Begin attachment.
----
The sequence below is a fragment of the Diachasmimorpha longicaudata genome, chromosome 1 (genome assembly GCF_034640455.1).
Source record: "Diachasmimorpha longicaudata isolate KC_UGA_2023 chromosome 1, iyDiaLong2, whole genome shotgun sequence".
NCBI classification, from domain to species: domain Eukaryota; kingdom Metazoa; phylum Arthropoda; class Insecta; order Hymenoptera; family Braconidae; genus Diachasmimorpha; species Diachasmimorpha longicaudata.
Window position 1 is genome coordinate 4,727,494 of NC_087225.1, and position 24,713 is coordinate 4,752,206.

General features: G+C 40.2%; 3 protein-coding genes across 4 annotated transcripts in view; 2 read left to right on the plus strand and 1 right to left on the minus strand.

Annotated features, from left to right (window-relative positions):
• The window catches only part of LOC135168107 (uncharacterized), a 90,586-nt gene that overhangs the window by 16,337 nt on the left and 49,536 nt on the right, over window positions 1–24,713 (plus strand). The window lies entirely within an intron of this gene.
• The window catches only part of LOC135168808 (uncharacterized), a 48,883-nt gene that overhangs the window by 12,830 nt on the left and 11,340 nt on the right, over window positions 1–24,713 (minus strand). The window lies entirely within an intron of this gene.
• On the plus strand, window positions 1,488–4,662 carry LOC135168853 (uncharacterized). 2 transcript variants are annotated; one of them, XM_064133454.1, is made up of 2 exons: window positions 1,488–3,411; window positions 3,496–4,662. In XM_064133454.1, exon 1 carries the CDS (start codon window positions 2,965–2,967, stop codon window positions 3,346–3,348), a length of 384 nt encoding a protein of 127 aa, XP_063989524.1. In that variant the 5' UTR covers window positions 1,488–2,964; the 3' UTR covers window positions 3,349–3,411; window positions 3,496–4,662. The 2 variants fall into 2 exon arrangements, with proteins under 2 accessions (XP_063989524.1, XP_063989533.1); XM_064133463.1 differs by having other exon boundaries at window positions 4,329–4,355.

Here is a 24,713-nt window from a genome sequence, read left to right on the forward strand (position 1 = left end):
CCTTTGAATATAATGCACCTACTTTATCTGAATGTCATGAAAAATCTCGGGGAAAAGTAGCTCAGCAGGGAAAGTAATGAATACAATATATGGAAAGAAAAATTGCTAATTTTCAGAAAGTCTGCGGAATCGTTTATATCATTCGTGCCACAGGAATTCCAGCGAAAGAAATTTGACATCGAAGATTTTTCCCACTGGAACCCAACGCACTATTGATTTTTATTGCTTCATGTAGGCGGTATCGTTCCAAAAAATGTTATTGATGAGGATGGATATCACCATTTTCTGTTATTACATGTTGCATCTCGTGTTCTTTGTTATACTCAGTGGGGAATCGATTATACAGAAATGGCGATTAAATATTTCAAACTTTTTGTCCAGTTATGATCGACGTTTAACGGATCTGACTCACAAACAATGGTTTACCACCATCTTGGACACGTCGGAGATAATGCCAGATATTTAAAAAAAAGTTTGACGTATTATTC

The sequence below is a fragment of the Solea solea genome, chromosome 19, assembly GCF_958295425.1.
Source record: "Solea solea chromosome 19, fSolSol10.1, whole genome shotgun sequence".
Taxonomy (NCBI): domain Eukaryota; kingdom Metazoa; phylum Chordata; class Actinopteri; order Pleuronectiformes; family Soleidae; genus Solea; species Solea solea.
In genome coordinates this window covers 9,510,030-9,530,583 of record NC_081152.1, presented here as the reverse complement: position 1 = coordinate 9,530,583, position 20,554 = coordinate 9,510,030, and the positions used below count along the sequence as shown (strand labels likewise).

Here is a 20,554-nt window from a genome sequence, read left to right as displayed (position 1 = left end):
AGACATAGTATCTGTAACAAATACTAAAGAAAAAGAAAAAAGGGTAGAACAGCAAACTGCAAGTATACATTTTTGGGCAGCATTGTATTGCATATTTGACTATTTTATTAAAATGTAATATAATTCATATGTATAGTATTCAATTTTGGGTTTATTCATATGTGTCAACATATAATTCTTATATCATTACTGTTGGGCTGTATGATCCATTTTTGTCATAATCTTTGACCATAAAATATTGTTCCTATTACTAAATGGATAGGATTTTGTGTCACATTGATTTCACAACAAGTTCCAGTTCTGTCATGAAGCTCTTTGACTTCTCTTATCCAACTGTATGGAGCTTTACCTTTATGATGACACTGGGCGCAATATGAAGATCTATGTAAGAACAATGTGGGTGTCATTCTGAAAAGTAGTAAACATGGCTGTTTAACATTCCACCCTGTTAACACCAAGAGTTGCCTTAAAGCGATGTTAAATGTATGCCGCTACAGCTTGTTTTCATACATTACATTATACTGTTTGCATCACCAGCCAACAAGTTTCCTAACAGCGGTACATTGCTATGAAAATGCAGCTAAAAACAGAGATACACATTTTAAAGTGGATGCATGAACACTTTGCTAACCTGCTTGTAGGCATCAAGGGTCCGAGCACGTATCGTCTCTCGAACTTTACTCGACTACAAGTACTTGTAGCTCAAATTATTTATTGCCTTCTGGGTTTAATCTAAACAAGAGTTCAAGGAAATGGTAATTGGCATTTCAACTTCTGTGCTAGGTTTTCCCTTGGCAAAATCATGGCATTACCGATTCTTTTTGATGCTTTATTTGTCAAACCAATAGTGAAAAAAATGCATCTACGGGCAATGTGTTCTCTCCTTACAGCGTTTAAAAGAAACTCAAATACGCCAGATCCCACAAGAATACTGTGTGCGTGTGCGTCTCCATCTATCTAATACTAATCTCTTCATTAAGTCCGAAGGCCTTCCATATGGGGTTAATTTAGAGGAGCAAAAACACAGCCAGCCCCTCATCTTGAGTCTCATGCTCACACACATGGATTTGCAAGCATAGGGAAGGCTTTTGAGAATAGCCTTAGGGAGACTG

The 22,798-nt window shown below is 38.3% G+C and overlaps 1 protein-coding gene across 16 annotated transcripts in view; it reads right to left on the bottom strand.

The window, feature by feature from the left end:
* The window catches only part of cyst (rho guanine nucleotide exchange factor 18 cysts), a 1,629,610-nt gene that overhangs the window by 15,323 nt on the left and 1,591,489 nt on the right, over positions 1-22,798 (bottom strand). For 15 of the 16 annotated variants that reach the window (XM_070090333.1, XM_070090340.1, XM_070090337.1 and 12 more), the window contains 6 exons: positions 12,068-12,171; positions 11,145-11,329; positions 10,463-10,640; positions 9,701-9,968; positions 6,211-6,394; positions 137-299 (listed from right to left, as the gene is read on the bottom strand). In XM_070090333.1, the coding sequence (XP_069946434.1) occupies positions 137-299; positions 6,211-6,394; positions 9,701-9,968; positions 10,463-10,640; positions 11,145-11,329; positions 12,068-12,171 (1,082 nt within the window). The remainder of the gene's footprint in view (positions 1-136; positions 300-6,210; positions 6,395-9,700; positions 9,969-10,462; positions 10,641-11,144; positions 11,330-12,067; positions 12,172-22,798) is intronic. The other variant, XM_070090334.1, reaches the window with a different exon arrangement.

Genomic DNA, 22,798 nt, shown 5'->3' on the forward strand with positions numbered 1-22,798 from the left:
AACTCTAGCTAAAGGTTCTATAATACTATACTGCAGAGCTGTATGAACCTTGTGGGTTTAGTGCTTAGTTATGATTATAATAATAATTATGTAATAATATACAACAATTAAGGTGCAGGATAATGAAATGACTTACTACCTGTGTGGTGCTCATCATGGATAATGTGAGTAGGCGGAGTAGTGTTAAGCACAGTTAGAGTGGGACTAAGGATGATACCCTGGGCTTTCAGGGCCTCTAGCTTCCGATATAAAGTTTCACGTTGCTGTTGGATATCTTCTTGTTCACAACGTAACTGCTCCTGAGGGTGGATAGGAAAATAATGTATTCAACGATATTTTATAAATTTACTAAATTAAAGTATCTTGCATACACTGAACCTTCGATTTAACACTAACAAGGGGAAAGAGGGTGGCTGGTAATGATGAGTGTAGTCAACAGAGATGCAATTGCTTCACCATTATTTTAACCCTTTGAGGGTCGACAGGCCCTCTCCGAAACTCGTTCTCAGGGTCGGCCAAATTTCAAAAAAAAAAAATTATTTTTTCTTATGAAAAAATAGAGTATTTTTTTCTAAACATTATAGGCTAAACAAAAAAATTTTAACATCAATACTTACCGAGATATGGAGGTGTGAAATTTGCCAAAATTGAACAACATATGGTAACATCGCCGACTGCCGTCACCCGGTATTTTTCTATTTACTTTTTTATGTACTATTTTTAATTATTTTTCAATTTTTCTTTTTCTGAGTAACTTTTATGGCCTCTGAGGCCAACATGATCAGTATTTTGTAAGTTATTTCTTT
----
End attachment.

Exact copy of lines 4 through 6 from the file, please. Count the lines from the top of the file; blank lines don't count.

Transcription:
Window position 1 is genome coordinate 4,727,494 of NC_087225.1, and position 24,713 is coordinate 4,752,206.

General features: G+C 40.2%; 3 protein-coding genes across 4 annotated transcripts in view; 2 read left to right on the plus strand and 1 right to left on the minus strand.

Annotated features, from left to right (window-relative positions):